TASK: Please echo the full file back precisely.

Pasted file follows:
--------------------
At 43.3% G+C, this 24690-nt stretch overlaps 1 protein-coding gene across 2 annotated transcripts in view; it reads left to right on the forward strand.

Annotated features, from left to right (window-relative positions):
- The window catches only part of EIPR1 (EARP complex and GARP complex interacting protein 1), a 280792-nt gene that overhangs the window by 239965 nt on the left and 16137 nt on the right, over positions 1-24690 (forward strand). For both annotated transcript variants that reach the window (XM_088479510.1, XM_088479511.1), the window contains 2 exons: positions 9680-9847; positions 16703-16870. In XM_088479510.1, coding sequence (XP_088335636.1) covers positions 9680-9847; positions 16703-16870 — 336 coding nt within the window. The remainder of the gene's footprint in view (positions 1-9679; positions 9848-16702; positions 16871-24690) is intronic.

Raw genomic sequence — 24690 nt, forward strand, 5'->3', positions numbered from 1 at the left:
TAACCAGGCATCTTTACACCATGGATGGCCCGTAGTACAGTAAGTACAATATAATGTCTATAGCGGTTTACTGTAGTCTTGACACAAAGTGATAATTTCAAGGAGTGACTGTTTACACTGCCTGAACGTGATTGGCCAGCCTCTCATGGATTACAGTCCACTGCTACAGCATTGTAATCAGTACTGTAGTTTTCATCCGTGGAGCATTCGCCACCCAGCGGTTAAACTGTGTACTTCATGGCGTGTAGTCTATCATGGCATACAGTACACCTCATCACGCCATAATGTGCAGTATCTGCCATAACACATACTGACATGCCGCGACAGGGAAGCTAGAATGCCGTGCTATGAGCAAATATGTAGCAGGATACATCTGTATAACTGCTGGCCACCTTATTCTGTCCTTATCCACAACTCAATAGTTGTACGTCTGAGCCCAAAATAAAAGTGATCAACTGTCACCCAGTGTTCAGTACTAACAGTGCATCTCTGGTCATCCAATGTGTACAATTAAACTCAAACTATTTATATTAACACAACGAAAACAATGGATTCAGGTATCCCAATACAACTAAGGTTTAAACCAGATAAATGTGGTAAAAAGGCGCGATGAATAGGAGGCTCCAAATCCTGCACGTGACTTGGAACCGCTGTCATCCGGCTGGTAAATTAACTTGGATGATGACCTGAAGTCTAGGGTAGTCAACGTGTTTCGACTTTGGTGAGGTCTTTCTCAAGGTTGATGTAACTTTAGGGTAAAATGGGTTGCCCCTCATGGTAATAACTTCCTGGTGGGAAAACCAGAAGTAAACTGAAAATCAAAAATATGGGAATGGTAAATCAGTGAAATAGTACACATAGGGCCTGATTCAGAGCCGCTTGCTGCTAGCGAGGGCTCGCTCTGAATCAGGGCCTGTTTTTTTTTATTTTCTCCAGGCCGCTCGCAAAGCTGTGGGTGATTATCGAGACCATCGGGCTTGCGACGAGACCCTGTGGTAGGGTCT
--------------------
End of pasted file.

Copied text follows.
At 43.3% G+C, this 24690-nt stretch overlaps 1 protein-coding gene across 2 annotated transcripts in view; it reads left to right on the forward strand.

Annotated features, from left to right (window-relative positions):
- The window catches only part of EIPR1 (EARP complex and GARP complex interacting protein 1), a 280792-nt gene that overhangs the window by 239965 nt on the left and 16137 nt on the right, over positions 1-24690 (forward strand). For both annotated transcript variants that reach the window (XM_088479510.1, XM_088479511.1), the window contains 2 exons: positions 9680-9847; positions 16703-16870. In XM_088479510.1, coding sequence (XP_088335636.1) covers positions 9680-9847; positions 16703-16870 — 336 coding nt within the window. The remainder of the gene's footprint in view (positions 1-9679; positions 9848-16702; positions 16871-24690) is intronic.

Raw genomic sequence — 24690 nt, forward strand, 5'->3', positions numbered from 1 at the left:
TAACCAGGCATCTTTACACCATGGATGGCCCGTAGTACAGTAAGTACAATATAATGTCTATAGCGGTTTACTGTAGTCTTGACACAAAGTGATAATTTCAAGGAGTGACTGTTTACACTGCCTGAACGTGATTGGCCAGCCTCTCATGGATTACAGTCCACTGCTACAGCATTGTAATCAGTACTGTAGTTTTCATCCGTGGAGCATTCGCCACCCAGCGGTTAAACTGTGTACTTCATGGCGTGTAGTCTATCATGGCATACAGTACACCTCATCACGCCATAATGTGCAGTATCTGCCATAACACATACTGACATGCCGCGACAGGGAAGCTAGAATGCCGTGCTATGAGCAAATATGTAGCAGGATACATCTGTATAACTGCTGGCCACCTTATTCTGTCCTTATCCACAACTCAATAGTTGTACGTCTGAGCCCAAAATAAAAGTGATCAACTGTCACCCAGTGTTCAGTACTAACAGTGCATCTCTGGTCATCCAATGTGTACAATTAAACTCAAACTATTTATATTAACACAACGAAAACAATGGATTCAGGTATCCCAATACAACTAAGGTTTAAACCAGATAAATGTGGTAAAAAGGCGCGATGAATAGGAGGCTCCAAATCCTGCACGTGACTTGGAACCGCTGTCATCCGGCTGGTAAATTAACTTGGATGATGACCTGAAGTCTAGGGTAGTCAACGTGTTTCGACTTTGGTGAGGTCTTTCTCAAGGTTGATGTAACTTTAGGGTAAAATGGGTTGCCCCTCATGGTAATAACTTCCTGGTGGGAAAACCAGAAGTAAACTGAAAATCAAAAATATGGGAATGGTAAATCAGTGAAATAGTACACATAGGGCCTGATTCAGAGCCGCTTGCTGCTAGCGAGGGCTCGCTCTGAATCAGGGCCTGTTTTTTTTTATTTTCTCCAGGCCGCTCGCAAAGCTGTGGGTGATTATCGAGACCATCGGGCTTGCGACGAGACCCTGTGGTAGGGTCT